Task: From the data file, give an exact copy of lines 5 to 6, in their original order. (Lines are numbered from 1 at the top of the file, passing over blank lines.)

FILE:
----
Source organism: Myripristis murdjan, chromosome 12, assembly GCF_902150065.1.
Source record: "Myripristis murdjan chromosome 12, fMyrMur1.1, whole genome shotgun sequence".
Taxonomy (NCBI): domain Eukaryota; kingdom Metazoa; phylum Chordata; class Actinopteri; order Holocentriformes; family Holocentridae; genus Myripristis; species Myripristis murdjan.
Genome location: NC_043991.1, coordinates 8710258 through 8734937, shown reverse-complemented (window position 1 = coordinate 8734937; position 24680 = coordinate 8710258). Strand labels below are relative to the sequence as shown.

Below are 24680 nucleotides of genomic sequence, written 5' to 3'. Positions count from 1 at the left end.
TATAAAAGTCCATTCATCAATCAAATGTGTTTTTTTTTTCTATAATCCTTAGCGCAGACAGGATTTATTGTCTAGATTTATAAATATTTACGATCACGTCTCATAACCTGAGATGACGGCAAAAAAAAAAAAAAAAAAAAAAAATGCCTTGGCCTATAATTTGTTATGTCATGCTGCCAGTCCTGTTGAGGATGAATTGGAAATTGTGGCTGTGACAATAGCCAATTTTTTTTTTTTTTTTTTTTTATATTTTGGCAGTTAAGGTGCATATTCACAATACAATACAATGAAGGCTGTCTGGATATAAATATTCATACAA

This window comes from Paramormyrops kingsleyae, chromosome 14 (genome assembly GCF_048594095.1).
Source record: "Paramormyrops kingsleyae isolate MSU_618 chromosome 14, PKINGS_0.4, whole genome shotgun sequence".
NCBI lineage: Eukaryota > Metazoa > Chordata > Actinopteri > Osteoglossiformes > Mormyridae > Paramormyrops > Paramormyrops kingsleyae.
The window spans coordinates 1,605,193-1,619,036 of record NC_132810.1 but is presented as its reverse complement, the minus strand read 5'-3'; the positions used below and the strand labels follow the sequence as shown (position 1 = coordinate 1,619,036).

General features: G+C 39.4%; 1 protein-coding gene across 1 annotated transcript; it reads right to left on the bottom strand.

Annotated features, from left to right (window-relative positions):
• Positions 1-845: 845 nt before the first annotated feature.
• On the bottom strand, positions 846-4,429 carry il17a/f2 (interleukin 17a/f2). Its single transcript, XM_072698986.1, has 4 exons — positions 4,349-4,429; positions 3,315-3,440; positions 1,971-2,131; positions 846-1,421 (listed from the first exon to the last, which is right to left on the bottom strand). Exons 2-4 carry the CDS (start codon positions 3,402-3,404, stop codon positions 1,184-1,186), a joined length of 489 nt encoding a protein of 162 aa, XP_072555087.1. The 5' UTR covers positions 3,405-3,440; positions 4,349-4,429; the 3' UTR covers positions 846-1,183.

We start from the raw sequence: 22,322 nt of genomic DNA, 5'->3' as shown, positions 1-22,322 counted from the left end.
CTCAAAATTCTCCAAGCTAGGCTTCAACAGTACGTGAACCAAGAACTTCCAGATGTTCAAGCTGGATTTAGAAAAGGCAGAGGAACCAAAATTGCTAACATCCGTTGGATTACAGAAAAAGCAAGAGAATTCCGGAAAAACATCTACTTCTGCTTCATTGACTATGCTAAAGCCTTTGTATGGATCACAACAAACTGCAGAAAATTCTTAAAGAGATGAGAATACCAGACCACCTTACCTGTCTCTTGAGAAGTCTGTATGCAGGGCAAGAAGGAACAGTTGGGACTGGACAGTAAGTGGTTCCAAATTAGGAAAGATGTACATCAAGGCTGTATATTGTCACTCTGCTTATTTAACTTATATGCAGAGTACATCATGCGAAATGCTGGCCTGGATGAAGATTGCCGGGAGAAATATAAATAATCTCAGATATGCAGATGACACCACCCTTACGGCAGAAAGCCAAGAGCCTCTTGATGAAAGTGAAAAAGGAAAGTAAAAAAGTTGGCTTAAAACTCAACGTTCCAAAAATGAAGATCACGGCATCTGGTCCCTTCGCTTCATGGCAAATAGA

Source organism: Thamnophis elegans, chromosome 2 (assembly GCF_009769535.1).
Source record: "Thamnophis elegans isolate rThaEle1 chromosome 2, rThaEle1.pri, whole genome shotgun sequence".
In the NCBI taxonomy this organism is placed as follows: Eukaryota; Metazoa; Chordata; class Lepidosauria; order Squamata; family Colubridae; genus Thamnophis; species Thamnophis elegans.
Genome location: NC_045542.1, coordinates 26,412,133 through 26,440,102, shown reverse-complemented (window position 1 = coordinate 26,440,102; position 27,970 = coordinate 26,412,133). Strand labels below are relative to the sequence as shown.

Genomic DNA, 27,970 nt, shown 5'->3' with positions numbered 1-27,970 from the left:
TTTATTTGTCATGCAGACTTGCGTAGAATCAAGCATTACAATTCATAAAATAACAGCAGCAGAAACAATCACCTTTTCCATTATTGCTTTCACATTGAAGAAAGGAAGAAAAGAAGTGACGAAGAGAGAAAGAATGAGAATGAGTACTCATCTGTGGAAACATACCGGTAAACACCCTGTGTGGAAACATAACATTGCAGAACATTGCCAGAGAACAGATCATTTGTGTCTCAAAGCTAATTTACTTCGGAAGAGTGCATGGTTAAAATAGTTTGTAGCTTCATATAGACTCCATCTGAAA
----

Below are 24680 nucleotides of genomic sequence, written 5' to 3'. Positions count from 1 at the left end.
TATAAAAGTCCATTCATCAATCAAATGTGTTTTTTTTTTCTATAATCCTTAGCGCAGACAGGATTTATTGTCTAGATTTATAAATATTTACGATCACGTCTCATAACCTGAGATGACGGCAAAAAAAAAAAAAAAAAAAAAAAATGCCTTGGCCTATAATTTGTTATGTCATGCTGCCAGTCCTGTTGAGGATGAATTGGAAATTGTGGCTGTGACAATAGCCAATTTTTTTTTTTTTTTTTTTTTATATTTTGGCAGTTAAGGTGCATATTCACAATACAATACAATGAAGGCTGTCTGGATATAAATATTCATACAA